It’s OK to be you
As writers, we observe and analyse, document and comment, our own feelings and opinions thinly veiled behind the exploits of allegedly fictional characters. A certain level of detachment is essential if we’re to be at all effective in our craft. As writers are typically introverts, this tends to come easily. But sometimes life throws a curve ball that, whether we like it or not, magnifies our natural tendency to exist on the periphery.
…like just about every other kid out there, all I really wanted to do was fit in
When I was eleven, I collapsed in the street near my grandparents’ house. It was a sunny Saturday. I was peeling an orange and chatting away to Henry, when, without warning – lights out.
I was eventually diagnosed with juvenile epilepsy, and although I had only a handful of seizures over the next decade, the condition only served to increase the sense of being different I already felt as an only child. Something else to make me stand out when, like just about every other kid out there, all I really wanted to do was fit in. If you’ll excuse the pun.
As I got a little older and started taking an interest in girls and so on, it became more of an issue. Telling that girl you fancied there was an outside chance you could flake out at any moment generally put the brakes on any developing relationship.
…despite my desire to be in with the out crowd, or at least accepted by them, their apparent destination wasn’t particularly appealing
When in my late teens I found myself in the company of people whose sole aim seemed to be to get as drunk as possible as quickly as possible, I was always the sober guy who’d brought some beers to the party even though medication meant he couldn’t drink them.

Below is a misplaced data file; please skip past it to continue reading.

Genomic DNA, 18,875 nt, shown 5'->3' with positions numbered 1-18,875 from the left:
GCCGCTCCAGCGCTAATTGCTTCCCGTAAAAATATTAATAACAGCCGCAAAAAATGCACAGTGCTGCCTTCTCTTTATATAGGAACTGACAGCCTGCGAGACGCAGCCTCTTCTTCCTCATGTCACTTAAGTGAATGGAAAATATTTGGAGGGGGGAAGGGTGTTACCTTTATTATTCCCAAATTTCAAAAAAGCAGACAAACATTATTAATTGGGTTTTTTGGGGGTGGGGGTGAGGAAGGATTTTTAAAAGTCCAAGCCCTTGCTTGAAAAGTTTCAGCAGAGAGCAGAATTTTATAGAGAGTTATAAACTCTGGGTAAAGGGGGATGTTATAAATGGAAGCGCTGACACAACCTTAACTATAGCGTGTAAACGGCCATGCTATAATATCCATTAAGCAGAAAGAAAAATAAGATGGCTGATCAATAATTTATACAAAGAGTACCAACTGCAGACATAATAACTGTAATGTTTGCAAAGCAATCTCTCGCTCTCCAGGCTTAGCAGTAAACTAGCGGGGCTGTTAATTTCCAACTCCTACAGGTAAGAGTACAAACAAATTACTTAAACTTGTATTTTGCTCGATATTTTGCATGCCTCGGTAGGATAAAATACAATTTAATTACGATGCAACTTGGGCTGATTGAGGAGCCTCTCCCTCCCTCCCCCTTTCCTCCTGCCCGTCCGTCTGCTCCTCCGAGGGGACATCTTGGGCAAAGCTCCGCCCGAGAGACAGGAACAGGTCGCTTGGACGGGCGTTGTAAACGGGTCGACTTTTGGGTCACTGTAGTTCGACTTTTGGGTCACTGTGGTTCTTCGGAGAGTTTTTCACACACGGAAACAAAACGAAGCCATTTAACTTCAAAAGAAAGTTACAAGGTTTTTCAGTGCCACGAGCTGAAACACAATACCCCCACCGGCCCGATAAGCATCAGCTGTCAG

Instead, I’d sit quietly in the corner, watching the alcohol take everybody somewhere else. And despite my desire to be in with the out crowd, or at least accepted by them, their apparent destination wasn’t particularly appealing: leaning over a wall and throwing up? Fighting in the street? I’m okay where I am, thanks.
Later in life I married into a large Irish family. And, lovely people though they are, the agnostic, non-drinking, only child, morning person sticks out like the proverbial sore thumb – or at least can feel as though he does.
Over the past 30 years they’ve gradually become used to my odd little ways, and I have in turn learned to embrace my own external viewpoint, observing the dynamics arising from multiple siblings, distant cousins, unfathomable traditions and religious indoctrination.
…being an outsider is neither weakness nor disadvantage, or an issue that needs to be addressed
In my role as a Royal Literary Fund Fellow, I again find myself an outsider, inhabiting an interesting hinterland, neither student nor staff, not privy to or affected by the shifting of gears within the university machinery.
As I get older I’m more able to identify my boundaries, and have come to understand that being an outsider is neither weakness nor disadvantage, or an issue that needs to be addressed – it is in many ways a privileged position, and the perspective it enables at the heart of what I am.
First available as a Royal Literary Fund podcast.